National Geographic : 1953 Jun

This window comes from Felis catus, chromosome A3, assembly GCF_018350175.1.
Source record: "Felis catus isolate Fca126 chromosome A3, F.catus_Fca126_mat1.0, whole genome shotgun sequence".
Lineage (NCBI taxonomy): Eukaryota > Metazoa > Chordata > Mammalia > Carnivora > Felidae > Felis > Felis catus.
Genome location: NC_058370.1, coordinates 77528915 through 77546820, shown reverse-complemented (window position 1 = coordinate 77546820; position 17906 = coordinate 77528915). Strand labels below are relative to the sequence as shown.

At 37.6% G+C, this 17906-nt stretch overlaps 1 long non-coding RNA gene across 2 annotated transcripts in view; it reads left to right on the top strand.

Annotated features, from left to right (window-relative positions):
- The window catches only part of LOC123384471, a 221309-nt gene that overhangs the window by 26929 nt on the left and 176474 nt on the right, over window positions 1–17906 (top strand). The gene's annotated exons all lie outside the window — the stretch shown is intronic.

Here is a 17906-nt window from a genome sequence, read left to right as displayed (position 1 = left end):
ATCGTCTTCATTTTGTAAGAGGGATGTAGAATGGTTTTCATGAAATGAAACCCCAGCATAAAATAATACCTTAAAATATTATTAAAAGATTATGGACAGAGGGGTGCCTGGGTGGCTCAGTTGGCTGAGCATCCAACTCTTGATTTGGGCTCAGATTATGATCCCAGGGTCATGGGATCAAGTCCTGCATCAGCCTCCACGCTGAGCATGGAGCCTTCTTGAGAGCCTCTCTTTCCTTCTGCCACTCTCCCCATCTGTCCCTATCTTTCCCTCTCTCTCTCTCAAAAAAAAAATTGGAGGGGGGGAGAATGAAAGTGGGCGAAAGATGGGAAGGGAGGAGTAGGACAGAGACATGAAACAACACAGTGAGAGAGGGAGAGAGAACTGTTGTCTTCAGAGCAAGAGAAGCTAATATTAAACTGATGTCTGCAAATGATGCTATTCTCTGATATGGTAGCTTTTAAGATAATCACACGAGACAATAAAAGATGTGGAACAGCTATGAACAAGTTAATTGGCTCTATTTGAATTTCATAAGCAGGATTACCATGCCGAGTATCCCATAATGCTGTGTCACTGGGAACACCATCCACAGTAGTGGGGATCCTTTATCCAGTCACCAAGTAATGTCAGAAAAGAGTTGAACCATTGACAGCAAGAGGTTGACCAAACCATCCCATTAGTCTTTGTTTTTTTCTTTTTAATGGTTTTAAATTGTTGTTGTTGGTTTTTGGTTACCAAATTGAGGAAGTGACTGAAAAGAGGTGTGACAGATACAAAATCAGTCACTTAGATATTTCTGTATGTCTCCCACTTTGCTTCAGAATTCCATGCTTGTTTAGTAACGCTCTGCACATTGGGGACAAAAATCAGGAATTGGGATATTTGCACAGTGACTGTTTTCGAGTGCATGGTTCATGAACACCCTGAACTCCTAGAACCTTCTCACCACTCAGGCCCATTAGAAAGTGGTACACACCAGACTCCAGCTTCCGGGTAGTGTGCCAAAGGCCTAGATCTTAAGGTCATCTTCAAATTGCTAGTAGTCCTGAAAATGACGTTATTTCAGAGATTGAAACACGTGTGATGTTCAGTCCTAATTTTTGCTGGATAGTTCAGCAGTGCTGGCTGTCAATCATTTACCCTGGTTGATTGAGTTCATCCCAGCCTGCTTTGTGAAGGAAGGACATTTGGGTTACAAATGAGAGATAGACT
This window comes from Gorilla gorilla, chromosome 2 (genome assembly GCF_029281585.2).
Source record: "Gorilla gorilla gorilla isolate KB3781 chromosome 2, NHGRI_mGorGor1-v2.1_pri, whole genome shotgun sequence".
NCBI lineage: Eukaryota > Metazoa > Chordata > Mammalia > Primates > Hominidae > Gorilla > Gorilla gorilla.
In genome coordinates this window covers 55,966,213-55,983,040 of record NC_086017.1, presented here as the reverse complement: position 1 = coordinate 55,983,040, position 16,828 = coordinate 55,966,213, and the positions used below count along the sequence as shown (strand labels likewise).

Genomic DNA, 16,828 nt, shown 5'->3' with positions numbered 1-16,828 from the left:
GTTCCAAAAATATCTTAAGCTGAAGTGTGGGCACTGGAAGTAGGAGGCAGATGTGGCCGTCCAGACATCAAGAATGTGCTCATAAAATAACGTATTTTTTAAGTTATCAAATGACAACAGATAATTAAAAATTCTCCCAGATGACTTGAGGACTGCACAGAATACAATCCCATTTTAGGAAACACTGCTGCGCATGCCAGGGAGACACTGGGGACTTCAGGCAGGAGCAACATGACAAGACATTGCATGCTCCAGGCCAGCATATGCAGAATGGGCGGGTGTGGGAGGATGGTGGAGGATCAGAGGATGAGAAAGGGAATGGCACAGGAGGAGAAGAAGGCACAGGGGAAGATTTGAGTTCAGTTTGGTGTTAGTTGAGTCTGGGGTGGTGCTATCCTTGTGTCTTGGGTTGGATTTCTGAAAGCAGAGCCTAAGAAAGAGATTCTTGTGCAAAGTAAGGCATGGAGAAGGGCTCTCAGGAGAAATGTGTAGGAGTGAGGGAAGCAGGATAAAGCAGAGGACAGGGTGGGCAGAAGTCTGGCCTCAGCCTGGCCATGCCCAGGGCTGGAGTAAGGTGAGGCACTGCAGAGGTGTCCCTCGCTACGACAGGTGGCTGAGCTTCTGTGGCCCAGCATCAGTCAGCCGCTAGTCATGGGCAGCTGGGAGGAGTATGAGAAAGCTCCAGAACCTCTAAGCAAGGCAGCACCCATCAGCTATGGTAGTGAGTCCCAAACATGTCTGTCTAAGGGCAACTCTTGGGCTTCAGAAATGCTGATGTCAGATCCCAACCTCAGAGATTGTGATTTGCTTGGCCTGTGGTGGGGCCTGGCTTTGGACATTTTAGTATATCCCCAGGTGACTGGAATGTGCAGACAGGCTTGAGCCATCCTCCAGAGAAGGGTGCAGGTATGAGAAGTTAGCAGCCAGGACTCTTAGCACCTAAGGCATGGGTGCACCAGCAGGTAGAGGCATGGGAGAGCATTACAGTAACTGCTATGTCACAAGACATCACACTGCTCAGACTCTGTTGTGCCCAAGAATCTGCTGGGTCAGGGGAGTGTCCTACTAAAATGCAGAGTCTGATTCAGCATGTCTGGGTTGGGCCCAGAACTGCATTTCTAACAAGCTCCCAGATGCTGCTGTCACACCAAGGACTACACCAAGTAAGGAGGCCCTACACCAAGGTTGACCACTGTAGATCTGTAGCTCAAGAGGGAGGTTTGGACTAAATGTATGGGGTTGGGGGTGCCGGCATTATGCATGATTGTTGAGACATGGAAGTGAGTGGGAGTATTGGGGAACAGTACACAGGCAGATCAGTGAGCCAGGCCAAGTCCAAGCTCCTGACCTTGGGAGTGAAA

Founders of New England Centuries after the Pilgrims and Puritans, an Englishman Seeks Forgotten Shrines in His Homeland and Theirs 803 BY SIR EVELYN WRENCH With Illustrations by National Geographic Photographer B. Anthony Stewart AS my wife and I drove along a drowsy east-coast road, we passed a signpost directing wayfarers to New York and Boston. When we reached New York, its two streets were deserted. The residents must have been in their fields or indoors preparing a midday meal. The only sign of life was a solitary black cat. We were not in the United States, but in historic Lincolnshire, England's grain-produc ing "breadbasket." As we drove on to Boston, one village after another reminded us of name sakes in New England. The countryside itself was not much different from landscapes I re membered in Massachusetts. More than 300 years after Pilgrims and Puritans set sail for a New World wilderness, I was following their faint time-drifted foot prints in the country they left behind.* Capt. John Smith Named New England "This Virgins sister called New England" was how the redoubtable and irrepressible Capt. John Smith referred to the territory which so attracted him when he sailed along its coast in 1614. He adds that it was named New England at his "humble suit by our most gracious Prince Charles" (subsequently Charles I). In the minds of most of us, Smith's name is usually associated with Virginia rather than with New England; yet the future of this more northerly region occupied his thoughts during the last decades of his life (pages 760, 765).t A New England historian has written that in no part of England did he feel so much at home as in our eastern counties of Suffolk, Essex, and Norfolk. That observation has been confirmed by countless Americans, in cluding United States airmen stationed at the bomber bases in eastern England. The full significance to Americans of this quiet countryside which looks out across the North Sea to Flanders is a matter of more than surface resemblance. Here, hallowed by centuries of occupancy, are villages named Hingham, Framlingham, and Dedham, and ancient Norwich (pages 819, 821, and 829). In the parish registers and mossy cemeteries of slumbering English towns one finds names with a familiar American ring: Bradford, Brewster, Winthrop, Eliot (map, page 805). Englishmen, usually eager to enshrine the names and graves of their memorable dead, have but recently turned their attention to these one-time strongholds of Puritanism. Even today, few markers commemorate the fact that it was from eastern England that many of New England's founders came. Perhaps the growing knowledge that Massa chusetts was not wholly unlike their familiar surroundings helped prompt these courageous men and women to carry English speech and English ways across the Atlantic in their search for religious tolerance. The landing at Plymouth in 1620, marking the beginning of successful colonization in New England, stands also at the end of a long period of discovery. By the time the May flower sailed from Plymouth quay with its 102 hopeful Pilgrims, the groundwork had been established for the unique role of the English in the founding of New England. One is sometimes tempted to believe that Columbus had the equivalent of a 20th-cen tury public relations man working in his be half, so completely have his voyages over shadowed those of his contemporaries. Ac tually, Columbus did not see the mainland of North America until 1502, on his fourth voy age. Apart from the uncorroborated landings of Norsemen in the 11th century, the first to set eyes on the North American mainland were men of the Bristol ship Mathew in 1497, led by the Genoese navigator, John Cabot. He may have gone as far south as Maine (pages 756 and 757). Explorers Caught Codfish in Baskets As Cabot sailed along the shore of New foundland, he found codfish so plentiful that they could be scooped up in baskets. Upon his return to England he informed his Bristol employers that he had reached the country of the Grand Khan, for, like Columbus, Cabot believed the world to be much smaller than it actually is and assumed that the next continent to the west must be Asia. There are those who claim that the name "America" itself was not derived from that of * See, in the NATIONAL GEOGRAPHIC MAGAZINE: "Land of the Pilgrims' Pride," by George W. Long, August, 1947; and "Pilgrims Still Stop at Plymouth (England)," by Maynard Owen Williams, July, 1938. t See "Founders of Virginia," by Sir Evelyn Wrench, NATIONAL GEOGRAPHIC MAGAZINE, April, 1948.